In April 2014, Coburn and Schwartz authorized an unlawful payment of $2 million to one or more government officials in India to secure and obtain the necessary permits to open a new office campus. To conceal Cognizant’s involvement in the scheme, Coburn, Schwartz and others allegedly agreed that a third-party construction company would obtain the permit by making the illegal bribe payment and that Cognizant would reimburse the construction company through phony construction invoices at the end of the project. The indictment alleges that in late June 2014, after the conspirators had agreed that the construction company would make the bribe payment on behalf of Cognizant, the construction company secured the necessary government order for Cognizant to obtain the permit, allowing Cognizant to complete the development of the office campus and avoid millions of dollars in costs. Months later, the conspirators are alleged to have knowingly caused Cognizant to funnel over $2 million to the construction company disguised as payment for cost overruns on the office campus when they knew that the actual purpose of the payment was to reimburse the construction company for the bribe payment.
According to the indictment, as Coburn, Schwartz and others had previously agreed, they hid the bribe reimbursement payment within a series of line items in a construction change order request to be paid to the construction company, thereby concealing the true nature and purpose of the reimbursement, falsifying Cognizant’s books and records, and circumventing and failing to implement its internal controls.
The Department of Justice and the U.S. Attorney’s Office for the District of New Jersey also announced today that they have declined prosecution of Cognizant after considering the factors set forth in the Department of Justice’s Principles of Prosecution of Business Organizations and the Corporate Enforcement Policy, including Cognizant’s prompt voluntary self-disclosure, cooperation and remediation, as well as Cognizant’s disgorgement to the Department and the U.S. Securities and Exchange Commission (SEC) of the cost savings that resulted from the bribery scheme.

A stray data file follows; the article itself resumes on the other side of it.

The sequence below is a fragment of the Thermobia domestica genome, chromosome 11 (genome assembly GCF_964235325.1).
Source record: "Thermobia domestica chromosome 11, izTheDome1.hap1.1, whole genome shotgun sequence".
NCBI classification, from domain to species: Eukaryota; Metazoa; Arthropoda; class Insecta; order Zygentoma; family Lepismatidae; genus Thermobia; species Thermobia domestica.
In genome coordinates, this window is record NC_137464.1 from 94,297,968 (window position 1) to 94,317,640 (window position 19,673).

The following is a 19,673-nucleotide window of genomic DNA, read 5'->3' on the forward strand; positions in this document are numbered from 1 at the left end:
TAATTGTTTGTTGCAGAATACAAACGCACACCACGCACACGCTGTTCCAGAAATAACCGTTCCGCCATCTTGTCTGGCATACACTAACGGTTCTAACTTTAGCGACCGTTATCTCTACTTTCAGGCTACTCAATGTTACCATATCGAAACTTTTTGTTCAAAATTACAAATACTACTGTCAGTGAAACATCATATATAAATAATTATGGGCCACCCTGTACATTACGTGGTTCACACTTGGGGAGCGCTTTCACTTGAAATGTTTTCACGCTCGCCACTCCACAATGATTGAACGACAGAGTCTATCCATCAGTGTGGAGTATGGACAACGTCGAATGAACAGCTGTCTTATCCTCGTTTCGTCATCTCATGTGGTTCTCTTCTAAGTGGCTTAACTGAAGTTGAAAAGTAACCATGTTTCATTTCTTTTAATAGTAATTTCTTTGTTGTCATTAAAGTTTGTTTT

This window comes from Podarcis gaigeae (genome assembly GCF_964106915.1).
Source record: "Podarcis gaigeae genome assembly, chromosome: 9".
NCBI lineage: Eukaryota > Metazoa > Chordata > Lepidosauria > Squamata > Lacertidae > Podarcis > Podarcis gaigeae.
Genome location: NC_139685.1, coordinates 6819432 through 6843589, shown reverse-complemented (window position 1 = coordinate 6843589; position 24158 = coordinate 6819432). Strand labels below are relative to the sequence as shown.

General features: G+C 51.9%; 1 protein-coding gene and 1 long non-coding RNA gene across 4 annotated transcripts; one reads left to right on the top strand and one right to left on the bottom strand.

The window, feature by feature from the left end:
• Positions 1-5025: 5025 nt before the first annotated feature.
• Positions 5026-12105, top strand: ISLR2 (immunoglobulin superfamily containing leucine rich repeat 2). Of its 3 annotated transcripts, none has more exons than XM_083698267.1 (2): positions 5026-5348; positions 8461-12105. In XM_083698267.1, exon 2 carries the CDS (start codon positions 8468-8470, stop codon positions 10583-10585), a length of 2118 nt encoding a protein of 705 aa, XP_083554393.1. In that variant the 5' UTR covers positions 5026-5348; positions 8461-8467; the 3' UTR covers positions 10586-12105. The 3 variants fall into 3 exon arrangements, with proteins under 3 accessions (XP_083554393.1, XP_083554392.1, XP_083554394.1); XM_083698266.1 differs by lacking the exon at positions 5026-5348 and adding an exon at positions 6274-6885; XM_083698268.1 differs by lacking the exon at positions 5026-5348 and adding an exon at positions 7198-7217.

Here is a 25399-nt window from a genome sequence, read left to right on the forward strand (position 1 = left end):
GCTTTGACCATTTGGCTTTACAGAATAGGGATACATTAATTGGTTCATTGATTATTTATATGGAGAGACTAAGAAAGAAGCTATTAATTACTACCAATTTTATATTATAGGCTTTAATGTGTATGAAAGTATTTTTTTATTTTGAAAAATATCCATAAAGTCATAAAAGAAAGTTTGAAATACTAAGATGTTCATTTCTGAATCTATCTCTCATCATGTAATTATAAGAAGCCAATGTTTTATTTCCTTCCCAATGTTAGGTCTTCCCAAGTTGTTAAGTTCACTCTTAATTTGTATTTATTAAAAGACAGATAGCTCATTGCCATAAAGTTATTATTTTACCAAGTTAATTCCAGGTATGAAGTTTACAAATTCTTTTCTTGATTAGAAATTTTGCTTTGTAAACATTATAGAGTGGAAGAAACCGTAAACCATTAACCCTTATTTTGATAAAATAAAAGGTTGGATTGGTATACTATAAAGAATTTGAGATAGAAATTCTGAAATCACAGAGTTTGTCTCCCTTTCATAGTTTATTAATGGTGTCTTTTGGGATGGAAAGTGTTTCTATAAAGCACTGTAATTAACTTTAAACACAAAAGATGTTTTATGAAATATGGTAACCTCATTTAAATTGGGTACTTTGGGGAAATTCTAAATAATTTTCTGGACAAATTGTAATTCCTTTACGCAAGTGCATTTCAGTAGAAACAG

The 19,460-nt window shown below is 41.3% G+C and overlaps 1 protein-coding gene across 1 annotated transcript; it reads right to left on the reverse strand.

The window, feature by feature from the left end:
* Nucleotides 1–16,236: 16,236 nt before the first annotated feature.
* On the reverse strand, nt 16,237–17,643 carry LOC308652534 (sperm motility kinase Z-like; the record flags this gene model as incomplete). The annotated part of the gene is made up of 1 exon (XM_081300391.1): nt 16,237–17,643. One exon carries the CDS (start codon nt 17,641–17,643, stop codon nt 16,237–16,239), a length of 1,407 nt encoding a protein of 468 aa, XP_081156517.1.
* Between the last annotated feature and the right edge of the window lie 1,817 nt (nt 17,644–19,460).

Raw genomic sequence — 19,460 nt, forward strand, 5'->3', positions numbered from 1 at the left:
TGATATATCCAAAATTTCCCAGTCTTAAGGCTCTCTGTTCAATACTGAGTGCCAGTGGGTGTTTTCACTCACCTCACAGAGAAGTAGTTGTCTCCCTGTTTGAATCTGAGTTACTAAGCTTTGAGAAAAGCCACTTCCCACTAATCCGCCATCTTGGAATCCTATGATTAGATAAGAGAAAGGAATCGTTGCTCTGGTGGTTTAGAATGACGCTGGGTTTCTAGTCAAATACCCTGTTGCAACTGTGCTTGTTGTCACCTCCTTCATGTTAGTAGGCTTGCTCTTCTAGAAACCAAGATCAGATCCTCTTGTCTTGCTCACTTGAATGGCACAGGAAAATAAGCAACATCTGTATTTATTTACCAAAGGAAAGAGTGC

In the related case with the SEC, Cognizant entered into a cease-and-desist order and agreed to pay the SEC a civil penalty, disgorgement and prejudgment interest totaling $25 million.
The Department appreciates the significant cooperation provided by the SEC in this case.
The case is being investigated by the FBI’s Newark Field Office.
The government is represented by Assistant U.S. Attorneys Courtney A. Howard and Nicholas P. Grippo, Attorney in Charge of the Trenton Office of the District of New Jersey, and Assistant Chief David A. Last of the DOJ Criminal Division’s Fraud Section.
The Fraud Section is responsible for investigating and prosecuting all FCPA matters. Additional information about the Justice Department’s FCPA enforcement efforts can be found at www.justice.gov/criminal/fraud/fcpa.
The charges in the indictment are merely allegations, and the defendants are presumed innocent unless and until proven guilty.